Activist: Morrisons sold ‘FrankenChickens’ as ‘high-welfare’

An ex-Morrisons employee has said the supermarket sold genetically-modified “FrankenChickens” as “high-welfare” and “cruelty-free” poultry.

Doug Maw, who was sacked from the Bognor Regis branch last month, was “shocked” by the retailer’s claims.

However, Morrisons said it acts “swiftly and decisively” against any “malpractice” in its supply chain.

An Open Cages investigation found this year that Cranswick, a meat processor, was supplying the rapidly-growing chickens to Morrisons.

READ MORE: Chickens to ‘suffer in silence’ as Morrisons sacks activist

The birds can reportedly go from 40 grams at birth to four kilograms within eight weeks.

Speaking to BBC Radio Sussex, Maw said they developed so quickly that they had “broken limbs” and, in their cramped conditions, would eat each other.

“It’s just horrific,” he said.

Maw came across the investigation online and shared a petition on banning “FrankenChickens” through a Morrisons Facebook group.

“As I was working at Morrisons I thought that might give me some chance to speak up from inside,” he said.

Maw, who organised a protest against the grocer in August, was sacked on October 22 after more than five hours of disciplinary hearings.

Morrisons said he was dismissed over “other disciplinary matters”.

“In fact, Doug was both offered a meeting to discuss his points with our head of agriculture and an opportunity to present his views to our chief executive,” a spokesperson said.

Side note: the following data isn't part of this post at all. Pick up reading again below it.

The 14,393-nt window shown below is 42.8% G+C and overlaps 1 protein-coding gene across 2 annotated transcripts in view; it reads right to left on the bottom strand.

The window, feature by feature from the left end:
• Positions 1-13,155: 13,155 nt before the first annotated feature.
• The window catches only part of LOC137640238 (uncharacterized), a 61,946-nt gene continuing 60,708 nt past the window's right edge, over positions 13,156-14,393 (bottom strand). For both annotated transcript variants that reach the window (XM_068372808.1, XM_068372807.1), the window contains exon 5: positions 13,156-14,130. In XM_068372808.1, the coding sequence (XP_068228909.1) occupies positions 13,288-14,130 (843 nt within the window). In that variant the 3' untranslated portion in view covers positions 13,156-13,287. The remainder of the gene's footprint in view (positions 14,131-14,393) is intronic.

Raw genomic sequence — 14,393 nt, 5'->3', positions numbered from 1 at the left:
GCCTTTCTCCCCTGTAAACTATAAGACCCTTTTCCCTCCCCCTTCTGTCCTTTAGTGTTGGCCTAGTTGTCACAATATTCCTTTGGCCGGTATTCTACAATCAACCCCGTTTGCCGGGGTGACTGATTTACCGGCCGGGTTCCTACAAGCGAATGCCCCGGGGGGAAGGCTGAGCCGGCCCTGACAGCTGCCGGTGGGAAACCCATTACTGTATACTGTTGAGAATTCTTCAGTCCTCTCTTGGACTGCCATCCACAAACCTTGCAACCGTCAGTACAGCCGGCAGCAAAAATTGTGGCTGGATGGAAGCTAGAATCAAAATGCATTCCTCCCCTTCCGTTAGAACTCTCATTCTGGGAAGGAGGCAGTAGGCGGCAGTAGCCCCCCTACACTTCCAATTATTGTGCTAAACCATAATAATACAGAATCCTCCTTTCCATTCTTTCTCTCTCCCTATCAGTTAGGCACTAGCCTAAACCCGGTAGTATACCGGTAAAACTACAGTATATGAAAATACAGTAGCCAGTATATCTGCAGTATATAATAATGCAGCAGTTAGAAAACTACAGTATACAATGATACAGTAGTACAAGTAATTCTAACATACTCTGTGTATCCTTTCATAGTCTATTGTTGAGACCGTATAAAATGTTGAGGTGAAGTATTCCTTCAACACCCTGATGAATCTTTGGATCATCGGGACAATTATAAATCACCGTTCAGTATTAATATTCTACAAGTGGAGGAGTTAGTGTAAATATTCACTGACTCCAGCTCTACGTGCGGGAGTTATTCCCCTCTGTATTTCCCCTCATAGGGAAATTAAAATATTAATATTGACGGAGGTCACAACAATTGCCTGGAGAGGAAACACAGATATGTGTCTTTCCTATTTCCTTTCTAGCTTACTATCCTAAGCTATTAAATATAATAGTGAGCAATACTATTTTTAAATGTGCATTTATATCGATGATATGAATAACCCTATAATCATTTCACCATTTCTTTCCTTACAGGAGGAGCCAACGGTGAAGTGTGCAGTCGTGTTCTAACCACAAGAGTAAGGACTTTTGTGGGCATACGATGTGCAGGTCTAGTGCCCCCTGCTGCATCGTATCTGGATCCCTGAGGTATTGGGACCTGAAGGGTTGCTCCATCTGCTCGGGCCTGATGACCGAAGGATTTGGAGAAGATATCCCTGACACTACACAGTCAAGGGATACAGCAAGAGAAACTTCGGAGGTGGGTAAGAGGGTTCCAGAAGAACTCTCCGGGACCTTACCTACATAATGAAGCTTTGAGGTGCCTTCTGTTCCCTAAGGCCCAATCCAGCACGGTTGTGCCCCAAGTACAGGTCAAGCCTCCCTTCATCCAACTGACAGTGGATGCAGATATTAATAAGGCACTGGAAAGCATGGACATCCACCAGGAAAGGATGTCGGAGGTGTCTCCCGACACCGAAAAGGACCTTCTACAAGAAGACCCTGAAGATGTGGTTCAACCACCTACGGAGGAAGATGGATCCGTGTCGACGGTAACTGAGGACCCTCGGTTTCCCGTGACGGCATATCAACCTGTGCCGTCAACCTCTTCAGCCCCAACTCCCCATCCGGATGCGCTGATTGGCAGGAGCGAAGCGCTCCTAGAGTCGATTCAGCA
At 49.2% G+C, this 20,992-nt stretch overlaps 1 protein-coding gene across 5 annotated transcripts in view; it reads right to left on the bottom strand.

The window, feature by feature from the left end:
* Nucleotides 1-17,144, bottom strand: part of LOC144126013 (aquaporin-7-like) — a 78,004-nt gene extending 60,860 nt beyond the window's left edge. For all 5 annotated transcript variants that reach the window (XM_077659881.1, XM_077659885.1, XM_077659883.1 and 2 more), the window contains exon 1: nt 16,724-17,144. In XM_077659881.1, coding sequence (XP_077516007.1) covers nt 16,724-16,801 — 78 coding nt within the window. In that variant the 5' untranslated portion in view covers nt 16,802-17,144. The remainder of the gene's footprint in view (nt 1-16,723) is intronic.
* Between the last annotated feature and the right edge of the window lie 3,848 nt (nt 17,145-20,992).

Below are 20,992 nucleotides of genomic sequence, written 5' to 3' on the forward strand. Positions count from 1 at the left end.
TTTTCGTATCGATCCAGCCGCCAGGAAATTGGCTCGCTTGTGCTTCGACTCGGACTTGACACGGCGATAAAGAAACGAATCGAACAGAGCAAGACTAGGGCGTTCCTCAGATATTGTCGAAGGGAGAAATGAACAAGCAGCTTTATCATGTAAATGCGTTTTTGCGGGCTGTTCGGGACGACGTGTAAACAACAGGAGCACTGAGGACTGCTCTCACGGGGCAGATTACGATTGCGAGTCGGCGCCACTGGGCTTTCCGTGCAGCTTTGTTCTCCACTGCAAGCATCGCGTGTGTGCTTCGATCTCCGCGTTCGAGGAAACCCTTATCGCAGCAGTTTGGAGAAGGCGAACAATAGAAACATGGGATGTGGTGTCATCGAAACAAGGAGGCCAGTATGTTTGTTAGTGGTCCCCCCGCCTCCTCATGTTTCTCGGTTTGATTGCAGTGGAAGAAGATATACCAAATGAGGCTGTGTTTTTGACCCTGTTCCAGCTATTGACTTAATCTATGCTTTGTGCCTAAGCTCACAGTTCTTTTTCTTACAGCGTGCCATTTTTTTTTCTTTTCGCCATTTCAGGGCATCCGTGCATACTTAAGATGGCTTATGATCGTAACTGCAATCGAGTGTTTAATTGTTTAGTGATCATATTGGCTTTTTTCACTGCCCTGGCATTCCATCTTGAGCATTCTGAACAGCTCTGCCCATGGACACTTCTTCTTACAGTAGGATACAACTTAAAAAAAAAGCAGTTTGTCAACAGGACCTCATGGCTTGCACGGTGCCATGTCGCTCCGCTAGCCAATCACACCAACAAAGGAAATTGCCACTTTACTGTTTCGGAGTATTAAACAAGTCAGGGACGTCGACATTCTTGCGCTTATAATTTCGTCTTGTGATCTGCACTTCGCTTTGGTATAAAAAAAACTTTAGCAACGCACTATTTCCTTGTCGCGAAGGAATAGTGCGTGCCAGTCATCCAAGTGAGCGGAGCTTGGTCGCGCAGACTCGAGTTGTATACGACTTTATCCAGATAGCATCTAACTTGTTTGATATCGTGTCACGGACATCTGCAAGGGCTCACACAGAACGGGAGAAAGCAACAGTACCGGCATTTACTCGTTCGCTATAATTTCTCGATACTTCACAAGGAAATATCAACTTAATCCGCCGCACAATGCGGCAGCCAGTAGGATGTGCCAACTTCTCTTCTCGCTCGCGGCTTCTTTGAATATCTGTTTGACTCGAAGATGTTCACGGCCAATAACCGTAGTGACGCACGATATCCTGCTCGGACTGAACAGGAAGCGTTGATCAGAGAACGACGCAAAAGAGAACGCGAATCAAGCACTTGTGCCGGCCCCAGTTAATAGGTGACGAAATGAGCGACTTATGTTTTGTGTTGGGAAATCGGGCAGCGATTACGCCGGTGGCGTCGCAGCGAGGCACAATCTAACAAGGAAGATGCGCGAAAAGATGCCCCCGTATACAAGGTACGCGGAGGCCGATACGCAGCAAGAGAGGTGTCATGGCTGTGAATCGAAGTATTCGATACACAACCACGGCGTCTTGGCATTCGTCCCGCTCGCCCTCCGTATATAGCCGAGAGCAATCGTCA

According to Maw, Open Cages has written to “literally every chicken-supplying store and company in the UK” about improving poultry conditions.

Morrisons was apparently the only business that did not respond.

Other retailers have “talked about how they might change over time to eliminate this kind of fast-growth ‘FrankenChicken”, he claimed.

In response, a Morrisons spokesperson said: “All our regular chicken is raised to above Red Tractor standards.

“We are also the only retailer in Europe to ask our fresh chicken suppliers to require chicken to be born into the barn in which it will be raised by 2025.”

Around 80 per cent of its fresh chicken – no mention was made of frozen or processed – is said to meet this standard already.

The spokesperson continued: “In February we said that we would be producing a range that adheres to all nine of the BCC [Better Chicken Commitment] standards which will be in store in early 2022.

“All our chicken already adheres to seven of the nine standards.”

The BBC commitments include banning cages, providing a proper level of light and ensuring that chickens are not housed in cramped conditions.

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